A dating magazine

“There might actually be a more promiscuous dating culture than there otherwise would be in the Mormon culture because of this gap.” Months later, still neck-deep in Mormon research, I got lucky again.

I received an email from a hedge fund manager who wanted to talk to me about a job.

a dating magazine-89a dating magazine-90a dating magazine-86

“I don’t sleep at night anymore,” said Elefant, a shadchan—or Jewish matchmaker—affiliated with the Ohr Naava: Women’s Torah Center in the Sheepshead Bay section of Brooklyn.

“My own sister is thirty-seven, educated, accomplished, attractive, and single.

That’s the one thing that always came up when I’d discuss theories on declining marriage rates or the rise of the hookup culture with my friends or family. In reality, these values have ebbed and flowed throughout history, often in conjunction with prevailing sex ratios. Census Bureau’s American Community Survey, there are 5.5 million college-educated women in the U. between the ages of 22 and 29 versus 4.1 million such men. Among college grads age 30 to 39, there are 7.4 million women versus 6.0 million men—five women for every four men.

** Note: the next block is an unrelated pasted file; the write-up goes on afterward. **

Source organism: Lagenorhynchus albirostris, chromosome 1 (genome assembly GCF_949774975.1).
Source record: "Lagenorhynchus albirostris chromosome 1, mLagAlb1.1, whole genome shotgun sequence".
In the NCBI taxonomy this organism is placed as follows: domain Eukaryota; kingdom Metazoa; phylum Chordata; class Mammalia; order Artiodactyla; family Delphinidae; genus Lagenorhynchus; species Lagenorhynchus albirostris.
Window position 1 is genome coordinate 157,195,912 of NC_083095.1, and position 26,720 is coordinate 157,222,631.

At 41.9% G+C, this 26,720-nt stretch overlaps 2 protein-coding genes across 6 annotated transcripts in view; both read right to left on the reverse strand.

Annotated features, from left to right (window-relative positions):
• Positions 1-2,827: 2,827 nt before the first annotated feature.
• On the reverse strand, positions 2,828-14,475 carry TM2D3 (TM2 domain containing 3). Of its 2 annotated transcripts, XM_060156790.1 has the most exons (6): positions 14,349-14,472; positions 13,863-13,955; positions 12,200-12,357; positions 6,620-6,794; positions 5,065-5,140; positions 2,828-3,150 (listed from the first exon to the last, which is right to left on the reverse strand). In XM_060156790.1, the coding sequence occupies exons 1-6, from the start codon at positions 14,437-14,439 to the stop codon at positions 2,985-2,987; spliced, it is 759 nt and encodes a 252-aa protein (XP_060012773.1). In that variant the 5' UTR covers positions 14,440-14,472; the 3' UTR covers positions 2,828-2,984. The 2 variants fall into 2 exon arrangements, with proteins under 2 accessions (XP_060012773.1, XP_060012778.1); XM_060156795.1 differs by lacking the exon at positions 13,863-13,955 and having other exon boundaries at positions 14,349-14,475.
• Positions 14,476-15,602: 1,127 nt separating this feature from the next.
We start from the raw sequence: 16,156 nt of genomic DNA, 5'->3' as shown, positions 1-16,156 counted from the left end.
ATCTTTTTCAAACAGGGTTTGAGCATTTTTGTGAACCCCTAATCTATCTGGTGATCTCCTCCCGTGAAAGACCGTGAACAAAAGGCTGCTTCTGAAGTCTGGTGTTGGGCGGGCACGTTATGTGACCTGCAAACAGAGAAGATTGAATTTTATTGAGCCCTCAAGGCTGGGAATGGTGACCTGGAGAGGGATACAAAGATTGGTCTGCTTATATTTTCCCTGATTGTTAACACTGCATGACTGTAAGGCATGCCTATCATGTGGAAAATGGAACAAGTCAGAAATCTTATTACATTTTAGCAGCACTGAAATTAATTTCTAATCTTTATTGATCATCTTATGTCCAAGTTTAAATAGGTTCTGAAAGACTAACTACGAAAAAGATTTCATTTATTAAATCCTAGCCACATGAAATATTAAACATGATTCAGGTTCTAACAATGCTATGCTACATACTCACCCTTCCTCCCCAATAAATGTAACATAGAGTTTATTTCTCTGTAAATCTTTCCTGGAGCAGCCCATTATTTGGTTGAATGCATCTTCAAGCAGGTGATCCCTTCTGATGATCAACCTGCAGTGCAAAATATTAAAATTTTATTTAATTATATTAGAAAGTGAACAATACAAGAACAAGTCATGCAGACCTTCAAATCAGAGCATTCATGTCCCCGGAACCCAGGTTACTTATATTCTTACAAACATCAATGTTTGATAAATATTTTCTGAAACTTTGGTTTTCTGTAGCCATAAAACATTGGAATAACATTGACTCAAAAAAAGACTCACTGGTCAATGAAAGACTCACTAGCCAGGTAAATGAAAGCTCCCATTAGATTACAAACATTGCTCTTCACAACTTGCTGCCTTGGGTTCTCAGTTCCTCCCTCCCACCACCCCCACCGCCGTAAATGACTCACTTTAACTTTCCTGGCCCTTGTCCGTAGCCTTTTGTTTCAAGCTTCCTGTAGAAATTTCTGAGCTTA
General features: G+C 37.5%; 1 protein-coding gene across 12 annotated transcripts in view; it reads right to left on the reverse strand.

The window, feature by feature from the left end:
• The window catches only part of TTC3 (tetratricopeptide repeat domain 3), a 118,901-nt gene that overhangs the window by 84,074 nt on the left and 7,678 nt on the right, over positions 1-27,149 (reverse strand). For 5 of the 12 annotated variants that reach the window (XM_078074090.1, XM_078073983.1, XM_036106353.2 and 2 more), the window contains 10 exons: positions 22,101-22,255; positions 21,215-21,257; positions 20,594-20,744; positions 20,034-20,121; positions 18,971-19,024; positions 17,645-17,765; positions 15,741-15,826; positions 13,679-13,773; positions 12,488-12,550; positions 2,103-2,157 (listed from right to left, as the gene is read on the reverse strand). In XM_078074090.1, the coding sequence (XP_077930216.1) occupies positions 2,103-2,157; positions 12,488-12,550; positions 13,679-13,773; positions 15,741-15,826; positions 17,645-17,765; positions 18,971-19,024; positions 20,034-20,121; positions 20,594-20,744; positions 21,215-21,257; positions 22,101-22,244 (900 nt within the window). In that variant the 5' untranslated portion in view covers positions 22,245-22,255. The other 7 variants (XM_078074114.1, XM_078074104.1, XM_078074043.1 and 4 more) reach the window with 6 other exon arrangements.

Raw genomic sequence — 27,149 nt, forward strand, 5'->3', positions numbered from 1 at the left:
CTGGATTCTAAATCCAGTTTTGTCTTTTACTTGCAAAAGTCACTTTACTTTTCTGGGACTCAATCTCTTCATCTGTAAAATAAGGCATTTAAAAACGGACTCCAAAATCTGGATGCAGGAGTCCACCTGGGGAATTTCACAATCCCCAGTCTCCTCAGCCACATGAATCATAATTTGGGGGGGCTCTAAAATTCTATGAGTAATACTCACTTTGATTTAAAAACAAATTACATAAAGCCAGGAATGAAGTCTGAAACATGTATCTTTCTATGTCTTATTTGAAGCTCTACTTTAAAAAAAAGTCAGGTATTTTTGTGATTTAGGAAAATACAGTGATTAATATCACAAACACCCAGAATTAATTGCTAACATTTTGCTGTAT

Times have changed, and that is a good thing—especially the fading-away of cruel taboos that once stigmatized women who engaged in premarital sex or bore children out of wedlock. The values question assumes that sexual mores loosen naturally from conservative to liberal.

The shadchan’s job has been made exceedingly difficult, she said, by a mysterious increase in the number of unmarried women within the Orthodox community.

When Elefant attended Jewish high school 30 years ago, “there were maybe three girls that didn’t get married by the time they were twenty or twenty-one,” she said.

I called back to thank him but explained I was busy writing a book.

He asked what the book was about, and I wound up telling him about the Mormon marriage crisis.

And just as I predicted, lopsided gender ratios affect conservative religious communities in much the same way they affect secular ones.

At first glance, the state of Utah—60 percent Mormon and home of the LDS church—looks like the wrong place to study what I like to call the man deficit.

On a lark, I emailed my friend Cynthia Bowman,* a devout Mormon who grew up in Salt Lake City and returns there often, and asked her whether Mormon sex ratios are as lopsided as the ARIS study claimed.

Tags: , ,